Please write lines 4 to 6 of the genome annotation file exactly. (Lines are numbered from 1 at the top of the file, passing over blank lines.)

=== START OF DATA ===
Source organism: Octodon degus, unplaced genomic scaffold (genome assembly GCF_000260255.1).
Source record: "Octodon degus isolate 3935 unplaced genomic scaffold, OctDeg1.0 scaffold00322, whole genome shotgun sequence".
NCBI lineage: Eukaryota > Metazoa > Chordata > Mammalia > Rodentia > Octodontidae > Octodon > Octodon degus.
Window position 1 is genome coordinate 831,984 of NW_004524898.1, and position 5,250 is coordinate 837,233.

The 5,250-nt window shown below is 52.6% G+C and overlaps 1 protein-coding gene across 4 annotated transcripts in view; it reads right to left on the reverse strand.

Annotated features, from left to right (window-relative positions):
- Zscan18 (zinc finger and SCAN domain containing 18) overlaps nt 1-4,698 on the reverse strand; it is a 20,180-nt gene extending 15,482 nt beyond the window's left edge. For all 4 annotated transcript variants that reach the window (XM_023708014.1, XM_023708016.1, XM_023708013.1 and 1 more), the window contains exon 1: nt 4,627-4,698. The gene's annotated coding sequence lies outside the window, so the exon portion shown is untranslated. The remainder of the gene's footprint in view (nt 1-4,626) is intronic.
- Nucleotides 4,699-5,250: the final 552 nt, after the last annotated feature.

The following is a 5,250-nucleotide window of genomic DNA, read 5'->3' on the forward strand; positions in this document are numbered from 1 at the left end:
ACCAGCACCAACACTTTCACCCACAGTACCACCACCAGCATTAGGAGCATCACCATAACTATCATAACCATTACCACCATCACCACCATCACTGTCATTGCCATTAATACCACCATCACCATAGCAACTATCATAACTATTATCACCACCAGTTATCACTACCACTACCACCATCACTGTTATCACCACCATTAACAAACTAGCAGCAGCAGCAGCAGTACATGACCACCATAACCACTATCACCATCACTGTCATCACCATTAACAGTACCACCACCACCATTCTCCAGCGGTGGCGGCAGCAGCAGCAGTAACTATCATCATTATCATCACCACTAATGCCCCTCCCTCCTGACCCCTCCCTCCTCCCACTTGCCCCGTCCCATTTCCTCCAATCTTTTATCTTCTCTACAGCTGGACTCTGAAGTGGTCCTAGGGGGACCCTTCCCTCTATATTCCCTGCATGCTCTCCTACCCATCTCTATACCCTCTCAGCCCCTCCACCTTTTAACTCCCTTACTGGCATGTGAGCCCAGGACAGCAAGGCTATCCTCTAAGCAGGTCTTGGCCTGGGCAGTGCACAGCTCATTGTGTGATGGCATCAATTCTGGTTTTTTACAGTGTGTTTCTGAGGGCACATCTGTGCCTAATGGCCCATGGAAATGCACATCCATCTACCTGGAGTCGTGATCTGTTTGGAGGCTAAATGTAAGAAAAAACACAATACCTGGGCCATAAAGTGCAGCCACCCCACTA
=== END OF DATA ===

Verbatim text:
Window position 1 is genome coordinate 831,984 of NW_004524898.1, and position 5,250 is coordinate 837,233.

The 5,250-nt window shown below is 52.6% G+C and overlaps 1 protein-coding gene across 4 annotated transcripts in view; it reads right to left on the reverse strand.

Annotated features, from left to right (window-relative positions):